Tuesday, August 24, 2010

Use the Reverend Wright standard for Feisal Abdul Rauf

Mark Hemingway raises an intriguing question.
If the president of the United States felt compelled to publicly disown the Christian pastor who baptized his children over his false equivalences between U.S. foreign policy and 9/11, why are we being told to believe Feisal's proposed mosque near ground zero is a beacon of tolerance?
Is what Rauf has said all that much different from what Wright said?
So if Islam is not responsible, what was the reason for the 9/11 attacks? In 2004, Sufi Imam Feisal Abdul Rauf, the spiritual leader behind the mosque, told the Sydney Morning Herald, "there was an endless supply of angry young Muslim rebels prepared to die for their cause and there was no sign of the attacks ending unless there was a fundamental change in the world."

What fundamental change did Imam Feisal recommend? "[Feisal] said there could be little progress until the U.S. acknowledged backing dictators and the U.S. President gave an 'America Culpa' speech to the Muslim world."

Feisal further offered his own reasoning for why the 9/11 attacks were not related to Islam. "The Islamic method of waging war is not to kill innocent civilians," he told the Herald. "But it was Christians in World War II who bombed civilians in Dresden and Hiroshima, neither of which were military targets."

Now that's a charitable view of history. Whenever Muslims kill innocent civilians, it has no relation to Islam. The Muslim conquest of India, the bloodiest conflict in history, in which 80 million people were killed? Not Islam. Sept. 11 attacks? Not Islam. Hamas lobbing thousands of rockets at Israeli civilians? Well, Feisal refuses to go on record condemning Hamas even when asked point blank.

But when America's secular government stopped the atrocities of Nazi Germany and Imperial Japan, it was really all about Christians killing civilians. America culpa!
But this is the guy that two presidencies have turned to as their ambassador to the Muslim world. And anyone who questions his motivations is a bigot. And we're going to be titled Islamaphobes by the bien pensants at Time Magazine if we worry about some of the aspects of Islamism that are troubling Christopher Hitchens.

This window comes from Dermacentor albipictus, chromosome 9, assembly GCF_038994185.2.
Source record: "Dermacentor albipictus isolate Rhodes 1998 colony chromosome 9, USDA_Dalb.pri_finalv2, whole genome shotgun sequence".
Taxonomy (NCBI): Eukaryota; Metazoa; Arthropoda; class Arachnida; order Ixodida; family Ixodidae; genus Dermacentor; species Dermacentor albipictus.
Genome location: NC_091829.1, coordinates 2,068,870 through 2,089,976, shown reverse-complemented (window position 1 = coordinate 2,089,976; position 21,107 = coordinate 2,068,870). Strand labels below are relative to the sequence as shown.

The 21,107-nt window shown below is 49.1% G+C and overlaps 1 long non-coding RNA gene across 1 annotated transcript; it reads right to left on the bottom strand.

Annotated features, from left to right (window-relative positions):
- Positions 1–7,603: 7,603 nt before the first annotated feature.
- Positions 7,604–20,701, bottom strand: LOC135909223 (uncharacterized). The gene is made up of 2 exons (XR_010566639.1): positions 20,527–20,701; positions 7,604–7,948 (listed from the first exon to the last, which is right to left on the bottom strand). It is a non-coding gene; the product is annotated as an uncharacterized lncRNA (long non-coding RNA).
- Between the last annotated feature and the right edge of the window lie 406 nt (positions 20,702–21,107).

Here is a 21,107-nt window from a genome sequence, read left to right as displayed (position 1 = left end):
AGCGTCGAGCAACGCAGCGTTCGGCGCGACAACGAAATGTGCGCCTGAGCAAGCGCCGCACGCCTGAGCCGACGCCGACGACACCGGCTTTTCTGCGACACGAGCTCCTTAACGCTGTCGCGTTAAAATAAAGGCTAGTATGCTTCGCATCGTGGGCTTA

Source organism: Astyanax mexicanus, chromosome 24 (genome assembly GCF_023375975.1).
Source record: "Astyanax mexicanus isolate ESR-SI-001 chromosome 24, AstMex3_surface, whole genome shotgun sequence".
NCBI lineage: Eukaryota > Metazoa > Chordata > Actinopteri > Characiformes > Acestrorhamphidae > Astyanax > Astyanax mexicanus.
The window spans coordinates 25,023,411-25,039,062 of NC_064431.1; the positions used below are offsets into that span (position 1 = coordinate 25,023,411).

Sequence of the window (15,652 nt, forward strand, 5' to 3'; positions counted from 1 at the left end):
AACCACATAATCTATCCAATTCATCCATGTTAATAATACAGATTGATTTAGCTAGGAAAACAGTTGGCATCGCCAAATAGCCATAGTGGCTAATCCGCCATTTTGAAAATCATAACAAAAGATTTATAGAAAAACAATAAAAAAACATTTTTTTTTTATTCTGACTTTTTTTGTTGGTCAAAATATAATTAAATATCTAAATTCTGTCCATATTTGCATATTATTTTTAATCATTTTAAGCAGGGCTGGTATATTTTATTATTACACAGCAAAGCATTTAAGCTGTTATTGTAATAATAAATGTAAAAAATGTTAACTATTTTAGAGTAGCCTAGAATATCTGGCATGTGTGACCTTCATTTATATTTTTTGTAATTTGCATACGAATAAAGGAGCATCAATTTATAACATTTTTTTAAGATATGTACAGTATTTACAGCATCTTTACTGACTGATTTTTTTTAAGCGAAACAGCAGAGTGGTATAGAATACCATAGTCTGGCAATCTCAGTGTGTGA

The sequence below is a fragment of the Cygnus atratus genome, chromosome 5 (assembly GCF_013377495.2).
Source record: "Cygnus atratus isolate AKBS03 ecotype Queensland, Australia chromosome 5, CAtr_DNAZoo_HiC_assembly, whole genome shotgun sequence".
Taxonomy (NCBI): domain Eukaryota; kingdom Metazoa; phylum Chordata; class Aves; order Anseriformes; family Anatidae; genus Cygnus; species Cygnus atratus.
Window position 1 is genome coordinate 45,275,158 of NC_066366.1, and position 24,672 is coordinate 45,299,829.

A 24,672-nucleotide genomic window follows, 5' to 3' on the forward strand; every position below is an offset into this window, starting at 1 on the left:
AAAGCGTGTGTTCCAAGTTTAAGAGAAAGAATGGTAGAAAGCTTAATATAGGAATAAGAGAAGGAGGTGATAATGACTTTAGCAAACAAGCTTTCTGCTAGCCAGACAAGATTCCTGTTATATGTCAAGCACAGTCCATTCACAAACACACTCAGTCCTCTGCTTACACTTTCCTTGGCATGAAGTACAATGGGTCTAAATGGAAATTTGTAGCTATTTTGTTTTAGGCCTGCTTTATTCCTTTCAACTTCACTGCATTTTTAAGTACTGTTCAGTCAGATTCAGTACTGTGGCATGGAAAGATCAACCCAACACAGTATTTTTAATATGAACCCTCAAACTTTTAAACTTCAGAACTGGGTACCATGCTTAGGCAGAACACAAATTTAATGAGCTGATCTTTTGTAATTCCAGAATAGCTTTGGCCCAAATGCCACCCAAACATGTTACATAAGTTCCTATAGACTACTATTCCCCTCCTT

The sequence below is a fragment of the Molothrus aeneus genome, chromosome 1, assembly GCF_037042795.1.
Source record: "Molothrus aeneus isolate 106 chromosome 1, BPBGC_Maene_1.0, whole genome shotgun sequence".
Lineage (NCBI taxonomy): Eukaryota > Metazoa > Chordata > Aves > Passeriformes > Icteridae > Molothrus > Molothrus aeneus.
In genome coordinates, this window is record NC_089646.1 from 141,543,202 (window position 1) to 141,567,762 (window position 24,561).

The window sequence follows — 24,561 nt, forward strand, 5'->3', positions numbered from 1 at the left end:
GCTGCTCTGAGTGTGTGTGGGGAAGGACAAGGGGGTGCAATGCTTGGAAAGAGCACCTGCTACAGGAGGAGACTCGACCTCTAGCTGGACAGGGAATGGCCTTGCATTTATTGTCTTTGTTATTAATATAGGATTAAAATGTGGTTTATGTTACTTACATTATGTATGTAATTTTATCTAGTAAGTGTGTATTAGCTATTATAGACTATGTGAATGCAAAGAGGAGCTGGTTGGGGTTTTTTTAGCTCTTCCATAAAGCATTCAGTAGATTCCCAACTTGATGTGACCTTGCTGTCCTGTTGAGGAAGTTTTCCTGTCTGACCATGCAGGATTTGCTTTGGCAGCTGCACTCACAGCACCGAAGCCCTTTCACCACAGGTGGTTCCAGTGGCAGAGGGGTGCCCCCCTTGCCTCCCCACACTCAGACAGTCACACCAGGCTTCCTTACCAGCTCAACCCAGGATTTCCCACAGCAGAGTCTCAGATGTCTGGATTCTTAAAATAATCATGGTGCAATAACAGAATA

Emboldened by the crass nature of the opposition to the center, its defenders have started to talk as if it represented no problem at all and as if the question were solely one of religious tolerance. It would be nice if this were true. But tolerance is one of the first and most awkward questions raised by any examination of Islamism. We are wrong to talk as if the only subject was that of terrorism. As Western Europe has already found to its cost, local Muslim leaders have a habit, once they feel strong enough, of making demands of the most intolerant kind. Sometimes it will be calls for censorship of anything "offensive" to Islam. Sometimes it will be demands for sexual segregation in schools and swimming pools. The script is becoming a very familiar one. And those who make such demands are of course usually quite careful to avoid any association with violence. They merely hint that, if their demands are not taken seriously, there just might be a teeny smidgeon of violence from some other unnamed quarter …

As for the gorgeous mosaic of religious pluralism, it's easy enough to find mosque Web sites and DVDs that peddle the most disgusting attacks on Jews, Hindus, Christians, unbelievers, and other Muslims—to say nothing of insane diatribes about women and homosexuals. This is why the fake term Islamophobia is so dangerous: It insinuates that any reservations about Islam must ipso facto be "phobic." A phobia is an irrational fear or dislike. Islamic preaching very often manifests precisely this feature, which is why suspicion of it is by no means irrational.
It's not that we deny that moderate Muslims can exist. I have had several Muslim students who are absolutely wonderful people and students. I'm just suspicious that, despite the State Department seal of approval, Rauf is the true moderate he purports to be.